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OSU Extension

College of Food, Agricultural, and Environmental Sciences

September 24, 2019 - 8:01am --

Between prevented plant acres and some of the acres already harvested for corn silage, there are opportunities this year to get a winter wheat crop planted within the optimum recommended planting period, as one important factor to maximize yield potential and achieve a high yield.  The Ohio Agronomy Guide says the best time for planting winter wheat is a 10-day period starting the day after the Hessian fly-safe date.  That date for Wayne County is September 26.  Long-term field research results indicate that planting 20 days after the fly-safe date typically results in a 10% yield reduction and by 28 days after the fly-safe date, a 23% yield reduction is expected. 

Andy Michel, Pierce Paul and Laura Lindsey, OSU Extension specialists provide the following comments regarding why that fly-safe planting date is correlated to good winter wheat production:

“Adults of the Hessian fly lay eggs in emerging wheat. These eggs then hatch into small larvae that feed before spending the winter surrounded by a protective case known as a flaxseed.  The early autumn feeding will stress the young wheat plant right before the winter, resulting in stunted and wilted plants.  Very little egg laying occurs after the fly free date, which helps to limit infestation. Wheat varieties with resistance against the Hessian are available, in addition to seed treatments, which can help limit damage.

Two main aphids infest wheat in Ohio: the English grain aphid and the bird cherry-oat aphid.  These aphids rarely cause economic injury on wheat from feeding. However, they can transmit several viruses that can severely impact wheat including Barley Yellow Dwarf virus.  These aphids do not only feed on wheat, but several other grasses that serve as natural sources of viruses.  If wheat is planted too early, and emerges before the aphids overwinter or stop feeding, they can be early transmitters of viruses.  Although seed treatments could help kill the aphids, they may survive long enough to transmit the virus to the plant.  Any transmission in the autumn would likely serve as a local source in the following spring.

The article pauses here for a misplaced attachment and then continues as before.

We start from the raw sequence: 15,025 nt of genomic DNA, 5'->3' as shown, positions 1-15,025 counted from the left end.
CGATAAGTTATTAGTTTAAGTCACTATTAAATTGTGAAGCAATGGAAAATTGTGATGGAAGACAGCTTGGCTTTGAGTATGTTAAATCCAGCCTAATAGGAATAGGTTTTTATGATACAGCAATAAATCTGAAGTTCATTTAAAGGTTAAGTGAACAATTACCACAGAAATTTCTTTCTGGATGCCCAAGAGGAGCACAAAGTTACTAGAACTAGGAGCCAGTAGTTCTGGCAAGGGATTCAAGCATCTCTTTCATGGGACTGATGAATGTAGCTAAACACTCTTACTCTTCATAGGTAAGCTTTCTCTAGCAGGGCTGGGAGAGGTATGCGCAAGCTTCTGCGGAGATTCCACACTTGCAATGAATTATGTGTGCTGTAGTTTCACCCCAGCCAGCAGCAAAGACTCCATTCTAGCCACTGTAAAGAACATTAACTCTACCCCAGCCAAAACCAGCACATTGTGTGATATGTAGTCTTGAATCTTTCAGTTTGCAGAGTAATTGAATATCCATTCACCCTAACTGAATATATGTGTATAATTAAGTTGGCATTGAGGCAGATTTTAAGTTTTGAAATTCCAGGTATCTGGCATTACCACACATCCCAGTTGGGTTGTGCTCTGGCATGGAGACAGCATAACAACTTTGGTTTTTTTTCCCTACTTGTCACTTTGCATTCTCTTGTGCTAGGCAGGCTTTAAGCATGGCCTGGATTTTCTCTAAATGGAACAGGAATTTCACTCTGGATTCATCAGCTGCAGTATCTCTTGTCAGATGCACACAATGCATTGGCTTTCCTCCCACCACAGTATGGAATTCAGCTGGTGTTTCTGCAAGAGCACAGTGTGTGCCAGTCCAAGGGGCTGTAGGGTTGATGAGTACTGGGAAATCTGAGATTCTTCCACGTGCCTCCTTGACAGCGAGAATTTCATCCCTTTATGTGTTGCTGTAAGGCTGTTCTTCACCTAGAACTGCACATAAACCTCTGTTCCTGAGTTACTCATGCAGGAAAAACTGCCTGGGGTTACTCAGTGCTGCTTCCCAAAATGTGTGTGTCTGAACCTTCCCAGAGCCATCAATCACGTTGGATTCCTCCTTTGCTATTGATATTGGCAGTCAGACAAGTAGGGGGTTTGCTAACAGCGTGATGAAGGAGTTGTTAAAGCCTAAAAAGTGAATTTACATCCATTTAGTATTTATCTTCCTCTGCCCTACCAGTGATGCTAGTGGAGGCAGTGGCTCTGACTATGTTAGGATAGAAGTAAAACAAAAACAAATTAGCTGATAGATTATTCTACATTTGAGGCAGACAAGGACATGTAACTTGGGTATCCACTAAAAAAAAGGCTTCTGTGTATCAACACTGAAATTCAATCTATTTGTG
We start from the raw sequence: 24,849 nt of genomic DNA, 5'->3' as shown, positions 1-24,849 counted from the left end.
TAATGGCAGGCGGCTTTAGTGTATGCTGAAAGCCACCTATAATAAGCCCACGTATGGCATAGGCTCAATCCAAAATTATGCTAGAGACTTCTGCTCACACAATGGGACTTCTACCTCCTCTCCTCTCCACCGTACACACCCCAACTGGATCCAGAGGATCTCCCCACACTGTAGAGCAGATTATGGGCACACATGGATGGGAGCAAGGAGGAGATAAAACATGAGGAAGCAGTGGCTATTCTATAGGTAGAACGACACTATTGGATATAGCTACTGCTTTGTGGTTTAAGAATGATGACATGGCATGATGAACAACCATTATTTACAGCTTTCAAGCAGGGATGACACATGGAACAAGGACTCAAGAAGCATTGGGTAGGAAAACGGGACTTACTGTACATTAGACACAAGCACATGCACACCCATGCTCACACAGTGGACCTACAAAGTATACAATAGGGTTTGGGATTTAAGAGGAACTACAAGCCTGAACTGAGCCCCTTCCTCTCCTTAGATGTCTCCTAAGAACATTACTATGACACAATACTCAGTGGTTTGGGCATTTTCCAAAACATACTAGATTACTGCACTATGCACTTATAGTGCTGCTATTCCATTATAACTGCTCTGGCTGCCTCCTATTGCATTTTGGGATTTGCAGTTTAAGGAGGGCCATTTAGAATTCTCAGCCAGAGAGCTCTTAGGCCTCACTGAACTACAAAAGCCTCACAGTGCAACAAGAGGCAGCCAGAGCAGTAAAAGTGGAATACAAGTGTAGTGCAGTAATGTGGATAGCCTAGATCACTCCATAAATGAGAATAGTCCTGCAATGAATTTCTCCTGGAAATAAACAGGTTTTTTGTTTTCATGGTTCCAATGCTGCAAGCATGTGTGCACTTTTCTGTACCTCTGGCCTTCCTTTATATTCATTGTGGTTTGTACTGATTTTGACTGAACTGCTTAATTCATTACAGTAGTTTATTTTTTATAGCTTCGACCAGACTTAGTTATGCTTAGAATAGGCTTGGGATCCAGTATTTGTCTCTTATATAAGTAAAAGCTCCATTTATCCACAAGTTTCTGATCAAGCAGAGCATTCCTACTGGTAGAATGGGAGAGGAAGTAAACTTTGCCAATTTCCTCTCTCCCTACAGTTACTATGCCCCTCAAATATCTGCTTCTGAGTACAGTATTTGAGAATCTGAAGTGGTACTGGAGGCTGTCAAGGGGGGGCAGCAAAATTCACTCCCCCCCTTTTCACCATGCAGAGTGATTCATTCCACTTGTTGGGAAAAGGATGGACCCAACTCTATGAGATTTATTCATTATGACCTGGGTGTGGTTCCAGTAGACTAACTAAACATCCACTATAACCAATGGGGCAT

Although not directly related to the Hessian Fly, planting after the fly free date also helps to reduce the early establishment of leaf diseases like Stagonospora leaf blotch and powdery mildew. Planting date is indirectly linked to spore production by fungi that cause these diseases and infection of young plants. The earlier you plant, the more spores are available, and the more suitable (warmer) conditions are for infection. Fall infections often leads to more damage and greater yield loss in the spring, especially of susceptible varieties are planted and not protected with a fungicide at Feeks 8 (flag leaf emergence). As conditions become cooler after the fly free date, pathogens that cause leaf diseases become last active, and as such, are less likely to infect plants.”

            While the fly-safe date and timing of planting after that date have a significant impact on yield potential, another factor to consider is crop rotation.  A number of prevent plant acres had small grains planted with intended use as a forage crop to be harvested after September 1.  If these acres go back into a fall-planted winter wheat crop, then there are additional disease management considerations.  Pierce Paul, OSU Extension specialist, says that he never recommends planting a small grain crop after another small grain crop or even after another grass crop like corn, because that is a situation that increases the risk of head scab and take-all disease. The best practice is to follow winter wheat after a soybean harvest that allows planting within the 10-day after the fly-safe date period.  This is not a likely scenario for most Wayne County acres this year given late planting dates.  For those growers that find themselves in a situation where winter wheat will have to follow a small grain or corn crop, Pierce Paul advises the following management practices:

  • Select and plant the most resistant variety that you can find.  Check the Ohio Wheat Performance Trials report (, and select a variety with resistance to as many diseases as possible.  Give priority to head scab, Stagonospora, and powdery mildew resistance.
  • If conditions become favorable for disease development in the spring, resistance alone will not control head scab. Plan to apply a fungicide if it becomes wet and humid during flowering.
  • If you cannot rotate away from a small grain crop, the next best option to reduce spore build-up in the field is tillage.  Most of the common leaf and head diseases in Ohio and even some root diseases survive in crop residue. Tillage will bury residue, leaving fewer spores available to infect the newly planted crop. Tillage will also speed-up residue decomposition.

For more information about winter wheat management, contact the Wayne County Extension office at 330-264-8722.



Rory Lewandowski is an OSU Extension Agriculture & Natural Resources Educator and may be reached at 330-264-8722.

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